Thanks to a partnership between the Library and Information Association of New Zealand Aotearoa (LIANZA) and the School Library Association of New Zealand Aotearoa (SLANZA), tertiary grants are available for anyone who wants to complete a tertiary library qualification. School librarian and grant recipient Zac McCallum tells us more about the amazing opportunities provided by this scheme.
Straight out of high school, I decided I wanted to become a primary school teacher. I went through three years of training before figuring out that being a teacher wasn’t for me. There were some parts of teaching that I really enjoyed, especially being able to share my love of books with children. After making the decision to leave Teachers’ College, I needed a different direction. I loved books and working with children, so I decided that I wanted to become a children’s librarian. At that stage, becoming a school librarian wasn’t an option, as there were few jobs available and the pay was poor (though, thanks to the hard work of the New Zealand Educational Institute Union, this has now changed). I would hopefully be able to get there eventually, but the public library system was the most viable option. I would need to be working towards a library qualification, and this is where Te Pūkenga—Open Polytechnic came in.
Over the course of five years, working as a bookseller, a tertiary library assistant, and a children’s library assistant, I completed my Library and Information Studies degree. The flexibility of the Library and Information Studies qualifications offered by Te Pūkenga allowed me to learn about my profession while working. Librarians across the motu are now able to apply for grants to complete tertiary library qualifications, thanks to a partnership between our two professional library organisations—the Library and Information Association of New Zealand Aotearoa (LIANZA), and SLANZA—the School Library Association of New Zealand Aotearoa.
Librarians across the motu are now able to apply for grants to complete tertiary library qualifications, thanks to a partnership between our two professional library organisations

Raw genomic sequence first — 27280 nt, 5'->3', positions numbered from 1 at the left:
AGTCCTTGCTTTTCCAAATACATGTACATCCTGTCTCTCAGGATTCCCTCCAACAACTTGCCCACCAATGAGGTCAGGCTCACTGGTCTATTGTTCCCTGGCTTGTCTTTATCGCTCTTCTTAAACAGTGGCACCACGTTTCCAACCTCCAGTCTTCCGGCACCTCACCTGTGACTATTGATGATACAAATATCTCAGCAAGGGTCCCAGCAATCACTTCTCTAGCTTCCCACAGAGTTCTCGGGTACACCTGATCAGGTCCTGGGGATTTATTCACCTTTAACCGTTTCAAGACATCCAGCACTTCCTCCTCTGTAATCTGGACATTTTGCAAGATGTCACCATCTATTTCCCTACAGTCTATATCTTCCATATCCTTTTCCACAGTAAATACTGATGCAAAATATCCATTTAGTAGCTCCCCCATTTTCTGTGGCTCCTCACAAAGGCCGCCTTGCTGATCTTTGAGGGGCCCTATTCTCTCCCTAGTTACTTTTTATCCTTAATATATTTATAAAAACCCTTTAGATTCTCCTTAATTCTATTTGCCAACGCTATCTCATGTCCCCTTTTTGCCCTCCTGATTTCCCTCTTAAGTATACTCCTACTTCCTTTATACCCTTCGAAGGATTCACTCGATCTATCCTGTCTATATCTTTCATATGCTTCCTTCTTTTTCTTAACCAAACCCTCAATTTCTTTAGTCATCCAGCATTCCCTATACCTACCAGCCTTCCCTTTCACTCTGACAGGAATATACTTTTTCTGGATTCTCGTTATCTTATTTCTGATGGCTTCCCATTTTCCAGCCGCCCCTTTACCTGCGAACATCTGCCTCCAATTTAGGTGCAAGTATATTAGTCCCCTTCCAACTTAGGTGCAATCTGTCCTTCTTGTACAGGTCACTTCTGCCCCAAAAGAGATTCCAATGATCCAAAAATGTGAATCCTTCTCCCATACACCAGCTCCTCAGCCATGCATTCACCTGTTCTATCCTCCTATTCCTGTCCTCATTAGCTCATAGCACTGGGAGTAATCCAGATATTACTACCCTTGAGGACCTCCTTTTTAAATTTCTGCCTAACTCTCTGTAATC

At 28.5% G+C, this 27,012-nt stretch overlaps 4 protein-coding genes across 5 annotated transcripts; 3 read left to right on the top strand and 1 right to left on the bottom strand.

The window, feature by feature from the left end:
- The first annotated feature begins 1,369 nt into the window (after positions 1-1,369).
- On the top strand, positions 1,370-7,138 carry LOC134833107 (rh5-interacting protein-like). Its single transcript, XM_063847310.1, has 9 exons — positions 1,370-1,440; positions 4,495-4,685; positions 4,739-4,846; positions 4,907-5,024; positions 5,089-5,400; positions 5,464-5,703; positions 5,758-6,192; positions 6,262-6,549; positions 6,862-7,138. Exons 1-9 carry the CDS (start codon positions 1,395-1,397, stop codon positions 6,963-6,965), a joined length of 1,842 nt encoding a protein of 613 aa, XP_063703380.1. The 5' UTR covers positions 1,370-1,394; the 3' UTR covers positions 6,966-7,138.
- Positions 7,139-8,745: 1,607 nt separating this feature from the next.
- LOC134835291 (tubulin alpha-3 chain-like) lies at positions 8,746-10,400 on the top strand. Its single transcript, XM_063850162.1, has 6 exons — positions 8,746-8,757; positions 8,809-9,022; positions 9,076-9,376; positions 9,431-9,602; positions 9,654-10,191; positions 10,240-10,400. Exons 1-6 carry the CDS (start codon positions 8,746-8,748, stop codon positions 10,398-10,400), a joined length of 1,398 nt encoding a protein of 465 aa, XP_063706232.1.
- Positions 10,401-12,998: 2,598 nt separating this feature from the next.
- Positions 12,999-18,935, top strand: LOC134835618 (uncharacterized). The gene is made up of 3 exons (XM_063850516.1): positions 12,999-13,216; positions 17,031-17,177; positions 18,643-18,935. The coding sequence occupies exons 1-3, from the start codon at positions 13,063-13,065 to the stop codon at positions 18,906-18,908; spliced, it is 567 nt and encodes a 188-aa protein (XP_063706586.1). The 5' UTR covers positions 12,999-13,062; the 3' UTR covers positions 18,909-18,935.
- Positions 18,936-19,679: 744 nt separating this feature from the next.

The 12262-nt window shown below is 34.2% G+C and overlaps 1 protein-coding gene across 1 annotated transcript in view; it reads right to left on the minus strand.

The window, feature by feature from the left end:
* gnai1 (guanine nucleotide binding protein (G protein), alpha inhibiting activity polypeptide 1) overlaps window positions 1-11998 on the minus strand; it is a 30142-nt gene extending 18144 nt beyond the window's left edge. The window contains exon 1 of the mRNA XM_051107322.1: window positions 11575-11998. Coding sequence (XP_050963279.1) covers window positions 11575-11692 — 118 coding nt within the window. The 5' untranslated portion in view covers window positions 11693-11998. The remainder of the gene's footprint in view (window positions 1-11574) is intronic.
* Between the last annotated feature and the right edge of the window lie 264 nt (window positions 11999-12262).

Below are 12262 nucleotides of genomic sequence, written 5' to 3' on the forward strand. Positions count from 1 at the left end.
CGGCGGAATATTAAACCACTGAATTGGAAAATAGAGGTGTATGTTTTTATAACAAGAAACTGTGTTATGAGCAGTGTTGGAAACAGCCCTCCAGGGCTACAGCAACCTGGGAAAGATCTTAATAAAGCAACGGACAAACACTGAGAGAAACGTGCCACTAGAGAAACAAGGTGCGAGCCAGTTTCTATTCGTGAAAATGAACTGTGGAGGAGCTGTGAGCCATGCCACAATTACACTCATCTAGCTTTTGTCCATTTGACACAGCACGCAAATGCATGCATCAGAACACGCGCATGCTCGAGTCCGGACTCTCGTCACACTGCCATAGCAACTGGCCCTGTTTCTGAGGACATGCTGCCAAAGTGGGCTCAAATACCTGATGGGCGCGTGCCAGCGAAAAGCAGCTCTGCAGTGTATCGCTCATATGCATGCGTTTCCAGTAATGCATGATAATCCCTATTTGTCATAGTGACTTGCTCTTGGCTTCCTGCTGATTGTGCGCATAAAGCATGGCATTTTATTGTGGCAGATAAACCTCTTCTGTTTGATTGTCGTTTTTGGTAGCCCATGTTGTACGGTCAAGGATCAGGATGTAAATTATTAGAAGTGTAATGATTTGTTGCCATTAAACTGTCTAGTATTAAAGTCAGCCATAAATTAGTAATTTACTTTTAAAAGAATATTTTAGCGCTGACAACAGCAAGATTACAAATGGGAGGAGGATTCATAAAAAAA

The LIANZA SLANZA Tertiary Grants are available to anyone who is currently working in the library and information space, or who would like to take their first steps into the sector. These grants provide funding for course fees, but consideration is also given to funding other costs, such as childcare, accommodation, travel, technology, and research-related expenses. If you’re someone like me, who has decided that they want a change of study or career, these grants are the perfect opportunity. You could be studying towards a library qualification while you’re working in a library, learning the practical and the theoretical aspects of the profession at the same time. You could currently be in a different career with a view to move into the library profession. You might even be a seasoned professional who is looking to take the next step in your library career.
When studying my library qualifications through Te Pūkenga, the most engaging and enjoyable papers that I studied were those that make up the New Zealand Certificate in Library and Information Services for Children and Teens (Level 6). These papers opened my eyes to both the library services that we provide for children and teens, as well as the wide range of literature available for this part of our community. When I first started my qualifications, I wasn’t working in the library sector, but studying helped me confirm that I’d made the right choice.
If you’re someone like me, who has decided that they want a change of study or career, these grants are the perfect opportunity
Kylie Smith, the Library Coordinator at Manurewa High School, is currently studying towards the New Zealand Certificate in Library and Information Services for Children and Teens (Level 6). One of the benefits of studying while working in the profession is being able to put into practice the theory that you learn in the course.
“It’s nice to have the professional learning that supports the mahi I’m doing, and the learning has given me new skills and ideas that I can apply every day,” says Kylie “Knowing that I am continuing that learning journey, modelling it to our students, and being able to better serve our rangatahi and kura, that inspires me.”